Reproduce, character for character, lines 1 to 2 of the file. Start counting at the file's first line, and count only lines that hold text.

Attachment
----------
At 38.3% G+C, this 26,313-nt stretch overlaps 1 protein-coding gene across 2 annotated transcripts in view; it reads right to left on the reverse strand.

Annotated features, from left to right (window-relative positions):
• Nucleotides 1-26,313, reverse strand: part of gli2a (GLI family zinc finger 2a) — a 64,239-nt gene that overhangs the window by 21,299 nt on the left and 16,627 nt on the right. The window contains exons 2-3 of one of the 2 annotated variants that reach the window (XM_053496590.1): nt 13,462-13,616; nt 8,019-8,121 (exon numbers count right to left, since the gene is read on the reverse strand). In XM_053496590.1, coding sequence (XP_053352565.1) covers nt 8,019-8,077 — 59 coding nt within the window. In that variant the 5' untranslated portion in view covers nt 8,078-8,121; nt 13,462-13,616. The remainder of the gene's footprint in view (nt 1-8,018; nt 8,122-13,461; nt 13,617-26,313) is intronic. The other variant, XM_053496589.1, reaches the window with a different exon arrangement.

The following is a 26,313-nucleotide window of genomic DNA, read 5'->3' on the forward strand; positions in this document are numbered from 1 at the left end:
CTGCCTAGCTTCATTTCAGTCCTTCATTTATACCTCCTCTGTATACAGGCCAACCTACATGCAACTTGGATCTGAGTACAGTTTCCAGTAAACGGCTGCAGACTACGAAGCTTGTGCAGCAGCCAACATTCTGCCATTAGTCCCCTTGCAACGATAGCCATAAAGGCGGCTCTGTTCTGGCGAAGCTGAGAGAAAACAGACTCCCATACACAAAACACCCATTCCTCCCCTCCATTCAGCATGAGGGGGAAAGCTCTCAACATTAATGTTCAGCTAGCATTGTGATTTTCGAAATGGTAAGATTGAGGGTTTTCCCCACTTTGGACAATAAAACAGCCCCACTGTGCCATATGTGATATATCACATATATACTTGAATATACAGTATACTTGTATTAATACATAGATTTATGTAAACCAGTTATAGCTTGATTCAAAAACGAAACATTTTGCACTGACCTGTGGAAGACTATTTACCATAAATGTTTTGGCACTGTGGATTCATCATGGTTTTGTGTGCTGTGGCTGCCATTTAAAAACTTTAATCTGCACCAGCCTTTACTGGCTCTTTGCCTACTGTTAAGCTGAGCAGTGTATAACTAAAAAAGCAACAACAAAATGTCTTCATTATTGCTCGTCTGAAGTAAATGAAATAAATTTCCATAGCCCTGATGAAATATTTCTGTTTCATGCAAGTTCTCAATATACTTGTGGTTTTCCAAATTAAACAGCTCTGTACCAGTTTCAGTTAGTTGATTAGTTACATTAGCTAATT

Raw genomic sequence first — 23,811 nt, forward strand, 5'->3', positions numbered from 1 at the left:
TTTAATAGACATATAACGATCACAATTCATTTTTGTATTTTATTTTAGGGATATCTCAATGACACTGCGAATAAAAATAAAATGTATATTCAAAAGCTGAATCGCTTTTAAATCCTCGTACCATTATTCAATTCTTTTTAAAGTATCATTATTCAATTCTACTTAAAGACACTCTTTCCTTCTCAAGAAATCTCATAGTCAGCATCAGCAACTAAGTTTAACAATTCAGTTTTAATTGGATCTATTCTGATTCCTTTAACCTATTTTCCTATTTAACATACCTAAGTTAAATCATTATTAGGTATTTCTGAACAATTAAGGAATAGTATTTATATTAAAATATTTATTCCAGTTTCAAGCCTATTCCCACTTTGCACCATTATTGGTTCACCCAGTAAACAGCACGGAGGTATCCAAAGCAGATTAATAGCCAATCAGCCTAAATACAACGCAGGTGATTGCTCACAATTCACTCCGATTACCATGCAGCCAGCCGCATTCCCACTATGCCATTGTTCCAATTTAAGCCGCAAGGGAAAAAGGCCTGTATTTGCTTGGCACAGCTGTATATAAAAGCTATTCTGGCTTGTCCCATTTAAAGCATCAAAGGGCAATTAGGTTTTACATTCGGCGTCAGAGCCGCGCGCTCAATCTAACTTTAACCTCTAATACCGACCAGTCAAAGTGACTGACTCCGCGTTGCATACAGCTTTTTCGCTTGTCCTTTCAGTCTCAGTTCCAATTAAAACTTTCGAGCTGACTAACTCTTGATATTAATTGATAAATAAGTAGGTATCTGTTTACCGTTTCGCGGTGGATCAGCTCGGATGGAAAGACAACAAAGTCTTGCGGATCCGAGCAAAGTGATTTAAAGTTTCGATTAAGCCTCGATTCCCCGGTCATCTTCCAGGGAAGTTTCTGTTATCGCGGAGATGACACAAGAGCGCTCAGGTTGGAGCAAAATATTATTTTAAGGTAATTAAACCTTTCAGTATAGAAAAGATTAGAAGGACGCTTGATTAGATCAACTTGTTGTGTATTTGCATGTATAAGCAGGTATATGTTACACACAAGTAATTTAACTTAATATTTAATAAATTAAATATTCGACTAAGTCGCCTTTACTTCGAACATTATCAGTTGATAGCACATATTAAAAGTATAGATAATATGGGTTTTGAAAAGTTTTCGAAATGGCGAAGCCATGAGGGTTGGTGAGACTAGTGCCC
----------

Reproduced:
At 38.3% G+C, this 26,313-nt stretch overlaps 1 protein-coding gene across 2 annotated transcripts in view; it reads right to left on the reverse strand.

Annotated features, from left to right (window-relative positions):